small serving sorbet with raspberries

Snack
low- or nonfat yogurt with sliced fruit or berries

Dinner
pasta primavera with whole-grain pasta, grilled chicken, yellow squash, zucchini, carrots, and cherry tomatoes, dressed in olive oil
cucumber, avocado, and tomato salad
small serving lemon sorbet garnished with berry sauce
Day 3

Breakfast
slow-cooked oatmeal prepared with apples and/or raisins
8 oz. calcium-fortified orange juice

Lunch
falafel pita sandwich (may add cucumber, lettuce, and tomato)
1 slice watermelon

Snack
1 apple, banana, or orange, or 1 serving strawberries

Dinner
fajita burrito with chicken or lean steak, bell peppers, onions, and quinoa on a whole-grain tortilla
mashed sweet potato
corn

Day 4

Breakfast
scrambled tofu with vegetables, such as bell peppers, sugar snap peas, and spinach
oven-roasted breakfast potatoes (may sprinkle with skim-milk American shredded cheese)

Lunch
whole-wheat wrap with red pepper hummus, grated carrots, and tomato (may also try black or white bean spreads)
1 apple or banana

Snack
fruit smoothie blended with low-fat yogurt or skim milk

Dinner
grilled chicken sautéed with zucchini, asparagus, and mushrooms
corn on the cob

Day 5

Breakfast
whole-grain cereal with sliced strawberries
4 oz. soy milk
1 small banana

Lunch
Thai soup with noodles, spinach, mushrooms, and corn
carrot and bean dip, with celery and/or carrots for dipping
green salad with tomatoes and basil

Snack
chickpea or white bean dip
1 toasted whole-grain pita, sliced into fours for dipping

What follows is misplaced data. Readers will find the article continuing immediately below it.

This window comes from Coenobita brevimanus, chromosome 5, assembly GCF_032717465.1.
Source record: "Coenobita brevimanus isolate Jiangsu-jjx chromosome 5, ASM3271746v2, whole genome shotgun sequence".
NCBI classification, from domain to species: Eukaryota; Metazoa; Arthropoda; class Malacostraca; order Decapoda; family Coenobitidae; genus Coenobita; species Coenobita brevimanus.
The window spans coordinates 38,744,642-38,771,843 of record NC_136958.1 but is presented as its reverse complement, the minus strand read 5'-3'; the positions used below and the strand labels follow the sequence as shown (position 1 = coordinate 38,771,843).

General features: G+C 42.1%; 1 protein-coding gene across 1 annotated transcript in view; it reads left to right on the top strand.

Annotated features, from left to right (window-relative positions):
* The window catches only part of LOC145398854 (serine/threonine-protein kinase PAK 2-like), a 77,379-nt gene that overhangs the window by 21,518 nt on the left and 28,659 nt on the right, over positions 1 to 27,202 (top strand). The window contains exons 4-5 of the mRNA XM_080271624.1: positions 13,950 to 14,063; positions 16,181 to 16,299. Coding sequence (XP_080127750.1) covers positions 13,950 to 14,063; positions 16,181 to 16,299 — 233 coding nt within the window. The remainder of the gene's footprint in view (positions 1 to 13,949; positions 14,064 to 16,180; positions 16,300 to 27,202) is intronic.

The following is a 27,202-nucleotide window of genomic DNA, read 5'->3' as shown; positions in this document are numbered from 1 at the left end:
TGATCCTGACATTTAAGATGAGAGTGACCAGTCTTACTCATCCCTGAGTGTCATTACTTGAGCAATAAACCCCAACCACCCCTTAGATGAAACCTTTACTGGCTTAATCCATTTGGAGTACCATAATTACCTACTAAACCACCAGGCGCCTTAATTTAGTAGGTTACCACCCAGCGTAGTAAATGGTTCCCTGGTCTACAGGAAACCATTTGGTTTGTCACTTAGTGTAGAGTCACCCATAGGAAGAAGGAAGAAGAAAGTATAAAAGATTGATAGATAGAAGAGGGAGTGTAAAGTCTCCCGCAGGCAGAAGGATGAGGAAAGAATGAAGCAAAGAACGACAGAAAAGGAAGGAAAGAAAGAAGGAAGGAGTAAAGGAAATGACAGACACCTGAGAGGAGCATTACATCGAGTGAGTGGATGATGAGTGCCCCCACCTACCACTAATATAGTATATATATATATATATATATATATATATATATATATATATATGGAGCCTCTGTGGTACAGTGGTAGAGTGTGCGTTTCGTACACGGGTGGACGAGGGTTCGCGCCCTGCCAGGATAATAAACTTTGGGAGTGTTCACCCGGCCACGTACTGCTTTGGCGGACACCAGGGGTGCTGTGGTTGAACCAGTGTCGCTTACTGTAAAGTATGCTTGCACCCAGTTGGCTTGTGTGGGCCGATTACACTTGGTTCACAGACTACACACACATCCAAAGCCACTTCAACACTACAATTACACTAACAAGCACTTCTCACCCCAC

Dinner
whole-grain spaghetti with vegetables, such as chopped onions, grated carrots, and diced broccoli
small serving sorbet with berry sauce or fruits

Day 6

Breakfast
whole-grain pancakes topped with applesauce or fruit spread
1 small veggie sausage link
4 oz. milk or calcium-fortified orange juice

Lunch
vegetable and/or bean-based soup
black bean and corn salad with red peppers
1 apple, banana, or orange

Snack
4 cubes of low-fat cheese
whole-grain crackers or crisps

Dinner
whole-wheat spinach lasagna with low-fat cheese
green salad, with vegetables of your choice

Day 7
Breakfast
omelet or quiche with tomato, spinach, and other desired vegetables
8 oz. calcium-fortified juice or skim milk

Lunch
4- to 6-oz. salmon burger on a whole-grain bun
mashed potatoes

Snack
rice pudding or milk pudding prepared with low-fat milk
1 handful of unsalted almonds

Dinner
nachos topped with kidney beans, avocado, and low-fat cheese
Greek salad with feta cheese

This meal plan was adopted from recommendations by the American Dietetic Association, the book “Building Bone Vitality: A Revolutionary Diet Plan to Prevent Bone Loss and Reverse Osteoporosis,” and the International Osteoporosis Foundation, which offers many bone-friendly recipes.

4 thoughts on “Nutrition targeting Osteoporosis”

  1. Hello

    As a lady going through menopause with my mother also suffering with osteoarthritis this makes for great reading. It is so essential that we fully understand nutrition and the affects for the better we can have on our own health. The issues we are faced with as we get older is incredible and a way to help us get through is to be healthier. Brilliant article thank you

    Reply
    • Hi Imelda. Hope you are well. Many thanks for your comments. I am a fellow sufferer which led me to research the article in some depth, and as a coward when it comes to invasive procedures, I will be  conducting a lot more research: Stay safe!

      Reply
  2. Hi, thanks for publishing such valuable health related article about osteoporosis. You have clearly specify how to produce it on aged person and it’s symptoms and it’s remedies. I am very influence of your this article that how to solve the audience issues with attractive approach with their lifestyle like routine diet plan and useful instructions to follow it.

    Reply
    • Hi Anjani. I hope you are well. I am very pleased that you found the article useful. When I first began this journey of discovery into Osteoporosis, I had no idea how many people it actually affects. I can only say that it is a life changer. For myself, even though I have always been fit and healthy, I have had to completely change the way I look at supplements, nutrition and exercise. Again thank you and stay safe.

      Reply